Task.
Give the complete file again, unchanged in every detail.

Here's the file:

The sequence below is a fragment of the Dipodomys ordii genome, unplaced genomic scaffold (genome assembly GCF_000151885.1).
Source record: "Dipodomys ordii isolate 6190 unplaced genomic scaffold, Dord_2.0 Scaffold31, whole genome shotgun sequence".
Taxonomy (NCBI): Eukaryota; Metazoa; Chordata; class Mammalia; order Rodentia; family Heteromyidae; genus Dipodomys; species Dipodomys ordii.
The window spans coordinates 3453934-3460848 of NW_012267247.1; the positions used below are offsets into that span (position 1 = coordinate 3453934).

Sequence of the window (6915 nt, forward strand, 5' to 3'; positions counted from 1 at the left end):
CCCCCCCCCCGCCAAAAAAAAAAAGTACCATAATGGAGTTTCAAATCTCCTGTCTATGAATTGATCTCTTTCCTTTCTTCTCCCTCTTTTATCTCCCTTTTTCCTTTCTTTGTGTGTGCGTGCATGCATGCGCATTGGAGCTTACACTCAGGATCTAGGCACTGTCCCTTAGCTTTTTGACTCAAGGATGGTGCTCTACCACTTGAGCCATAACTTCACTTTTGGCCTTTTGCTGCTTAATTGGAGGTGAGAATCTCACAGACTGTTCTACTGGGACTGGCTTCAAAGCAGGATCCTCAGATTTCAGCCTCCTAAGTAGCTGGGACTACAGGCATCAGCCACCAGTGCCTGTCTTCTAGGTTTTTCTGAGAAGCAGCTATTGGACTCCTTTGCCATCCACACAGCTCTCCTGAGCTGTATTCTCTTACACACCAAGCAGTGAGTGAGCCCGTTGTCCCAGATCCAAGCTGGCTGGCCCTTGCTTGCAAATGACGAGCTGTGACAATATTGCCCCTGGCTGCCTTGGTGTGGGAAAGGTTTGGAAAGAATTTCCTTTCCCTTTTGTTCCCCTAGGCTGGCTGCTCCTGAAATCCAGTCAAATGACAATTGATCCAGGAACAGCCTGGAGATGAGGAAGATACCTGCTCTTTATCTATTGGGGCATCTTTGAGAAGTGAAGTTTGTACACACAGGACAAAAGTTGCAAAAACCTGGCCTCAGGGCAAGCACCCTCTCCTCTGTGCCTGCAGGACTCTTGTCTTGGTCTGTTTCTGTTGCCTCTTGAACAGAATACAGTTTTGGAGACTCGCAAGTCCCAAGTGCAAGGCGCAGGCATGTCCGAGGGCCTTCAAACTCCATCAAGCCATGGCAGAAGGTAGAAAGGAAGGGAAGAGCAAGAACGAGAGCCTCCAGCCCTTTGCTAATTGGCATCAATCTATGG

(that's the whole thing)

The sequence below is a fragment of the Dipodomys ordii genome, unplaced genomic scaffold (genome assembly GCF_000151885.1).
Source record: "Dipodomys ordii isolate 6190 unplaced genomic scaffold, Dord_2.0 Scaffold31, whole genome shotgun sequence".
Taxonomy (NCBI): Eukaryota; Metazoa; Chordata; class Mammalia; order Rodentia; family Heteromyidae; genus Dipodomys; species Dipodomys ordii.
The window spans coordinates 3453934-3460848 of NW_012267247.1; the positions used below are offsets into that span (position 1 = coordinate 3453934).

Sequence of the window (6915 nt, forward strand, 5' to 3'; positions counted from 1 at the left end):
CCCCCCCCCCGCCAAAAAAAAAAAGTACCATAATGGAGTTTCAAATCTCCTGTCTATGAATTGATCTCTTTCCTTTCTTCTCCCTCTTTTATCTCCCTTTTTCCTTTCTTTGTGTGTGCGTGCATGCATGCGCATTGGAGCTTACACTCAGGATCTAGGCACTGTCCCTTAGCTTTTTGACTCAAGGATGGTGCTCTACCACTTGAGCCATAACTTCACTTTTGGCCTTTTGCTGCTTAATTGGAGGTGAGAATCTCACAGACTGTTCTACTGGGACTGGCTTCAAAGCAGGATCCTCAGATTTCAGCCTCCTAAGTAGCTGGGACTACAGGCATCAGCCACCAGTGCCTGTCTTCTAGGTTTTTCTGAGAAGCAGCTATTGGACTCCTTTGCCATCCACACAGCTCTCCTGAGCTGTATTCTCTTACACACCAAGCAGTGAGTGAGCCCGTTGTCCCAGATCCAAGCTGGCTGGCCCTTGCTTGCAAATGACGAGCTGTGACAATATTGCCCCTGGCTGCCTTGGTGTGGGAAAGGTTTGGAAAGAATTTCCTTTCCCTTTTGTTCCCCTAGGCTGGCTGCTCCTGAAATCCAGTCAAATGACAATTGATCCAGGAACAGCCTGGAGATGAGGAAGATACCTGCTCTTTATCTATTGGGGCATCTTTGAGAAGTGAAGTTTGTACACACAGGACAAAAGTTGCAAAAACCTGGCCTCAGGGCAAGCACCCTCTCCTCTGTGCCTGCAGGACTCTTGTCTTGGTCTGTTTCTGTTGCCTCTTGAACAGAATACAGTTTTGGAGACTCGCAAGTCCCAAGTGCAAGGCGCAGGCATGTCCGAGGGCCTTCAAACTCCATCAAGCCATGGCAGAAGGTAGAAAGGAAGGGAAGAGCAAGAACGAGAGCCTCCAGCCCTTTGCTAATTGGCATCAATCTATGG